Action Step:  Review your policy carefully and consult with an experienced disability insurance attorney prior to filing your claim, so that you know what the insurance company can and cannot do when investigating your claim.

To read the rest of the 10 most common mistakes, click here.

To learn more about some of the tactics insurers use to deny claims and other mistakes to avoid, click here.

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10 More Legal Mistakes Professionals Make When
Filing a Claim for Disability (Mistake #9)

In an effort to provide professionals with more information about how the disability claims process works and identify some of the most common pitfalls for professionals filing disability claims, Comitz | Beethe attorneys Ed Comitz and Derek Funk have compiled an updated list of the 10 most common mistakes we are seeing physicians, dentists, and other professionals make when they file claims under the new post-2000 generation of disability policies (which are much more complex and stringent than the policies sold to professionals in the 1980s and 1990s).

In this post, we’ll be looking at the common mistake of not understanding how the care provision in your disability insurance policy impacts your disability claim.

Mistake #9: Allowing the Insurance Company to Dictate the Terms of Your Care

Many disability insurance policies now condition receipt of benefits on compliance with stringent care requirements. In contrast to older policies, which typically required an insured to obtain “regular care,” many newer policies require insureds to obtain care designed to achieve “maximum medical improvement.” While the older regular care requirements provided little leverage for insurance companies to require insureds to obtain specific treatments or procedures, these new requirements give them leverage to argue that an insured must undergo treatment that arguably could enable the insured to return to work. In some cases, the insurance company may go so far as to demand surgery, leaving the insured with the choice of undergoing an operation involuntarily and bearing all of the medical and financial risks himself or herself, or potentially giving up his or her right to collect benefits.

Action Step:  Contact an experienced disability insurance attorney to ensure your rights are protected if your insurer attempts to dictate the terms of your care.

To read the rest of the 10 most common mistakes, click here.

To learn more about some of the tactics insurers use to deny claims and other mistakes to avoid, click here.

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10 More Legal Mistakes Professionals Make When
Filing a Claim for Disability (Mistake #10)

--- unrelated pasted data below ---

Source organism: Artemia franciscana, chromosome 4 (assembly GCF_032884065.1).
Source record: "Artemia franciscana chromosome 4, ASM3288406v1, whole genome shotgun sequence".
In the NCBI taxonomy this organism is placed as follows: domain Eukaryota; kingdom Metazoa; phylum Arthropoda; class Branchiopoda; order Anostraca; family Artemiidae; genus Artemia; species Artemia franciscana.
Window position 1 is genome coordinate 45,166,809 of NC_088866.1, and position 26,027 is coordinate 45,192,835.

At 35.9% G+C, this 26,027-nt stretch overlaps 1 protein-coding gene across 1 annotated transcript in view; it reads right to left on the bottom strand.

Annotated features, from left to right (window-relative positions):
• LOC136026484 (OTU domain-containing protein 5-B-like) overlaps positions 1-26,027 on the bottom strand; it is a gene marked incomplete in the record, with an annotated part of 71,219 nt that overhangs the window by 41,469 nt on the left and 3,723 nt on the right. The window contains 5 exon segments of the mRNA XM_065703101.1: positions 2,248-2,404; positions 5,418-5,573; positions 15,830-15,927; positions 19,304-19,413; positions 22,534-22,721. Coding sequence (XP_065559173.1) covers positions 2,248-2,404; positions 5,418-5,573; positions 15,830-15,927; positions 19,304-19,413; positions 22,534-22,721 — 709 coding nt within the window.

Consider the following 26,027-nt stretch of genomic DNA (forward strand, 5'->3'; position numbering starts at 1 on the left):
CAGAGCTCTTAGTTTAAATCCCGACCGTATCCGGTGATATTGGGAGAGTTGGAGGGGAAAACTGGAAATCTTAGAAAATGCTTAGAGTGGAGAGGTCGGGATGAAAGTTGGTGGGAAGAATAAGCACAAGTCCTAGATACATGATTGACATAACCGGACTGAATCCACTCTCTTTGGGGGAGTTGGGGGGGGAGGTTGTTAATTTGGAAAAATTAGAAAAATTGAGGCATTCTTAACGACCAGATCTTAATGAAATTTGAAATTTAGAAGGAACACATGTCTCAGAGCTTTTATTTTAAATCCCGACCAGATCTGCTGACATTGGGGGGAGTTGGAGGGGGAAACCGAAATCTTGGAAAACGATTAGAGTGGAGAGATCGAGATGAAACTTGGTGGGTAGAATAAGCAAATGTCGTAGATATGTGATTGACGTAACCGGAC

In an effort to provide professionals with more information about how the disability claims process works and identify some of the most common pitfalls for professionals filing disability claims, Comitz | Beethe attorneys Ed Comitz and Derek Funk have compiled an updated list of the 10 most common mistakes we are seeing physicians, dentists, and other professionals make when they file claims under the new post-2000 generation of disability policies (which are much more complex and stringent than the policies sold to professionals in the 1980s and 1990s).

In this post, we’ll be looking at the common mistake of cancelling an existing policy and getting a newer policy, without fully understanding or considering how this decision can impact your chances to collect benefits if you ever need to file a claim.

Mistake #10: Replacing Your Old Policy with a New One

Many professionals decide to replace older, smaller value policies with a new policy with a higher monthly benefit, once they reach the point that they can qualify for a higher benefit amount. While this can be more convenient (because you don’t have to keep track of multiple premiums, or file with multiple companies if you end up needing to file a disability claim), generally speaking, older disability policies have more favorable policy definitions and better coverage for professionals. So, if you do have an older policy, it may be better to supplement that coverage, rather than replace it.

Another important consideration to keep in mind when assessing whether to replace existing coverage is that canceling an existing policy and choosing a new one resets pre-existing limitation periods that may have already been satisfied under the older policy. Additionally, if you purchase a new policy, you will likely have to go through the medical underwriting process again and, as a result, conditions that would have been covered under the older policy may be excluded from coverage altogether under the new policy.

Action Step:  Carefully review the pros and cons of replacing an existing policy before cancelling it or letting your policy lapse due to nonpayment of premiums.

To read the rest of the 10 most common mistakes, click here.

To learn more about some of the tactics insurers use to deny claims and other mistakes to avoid, click here.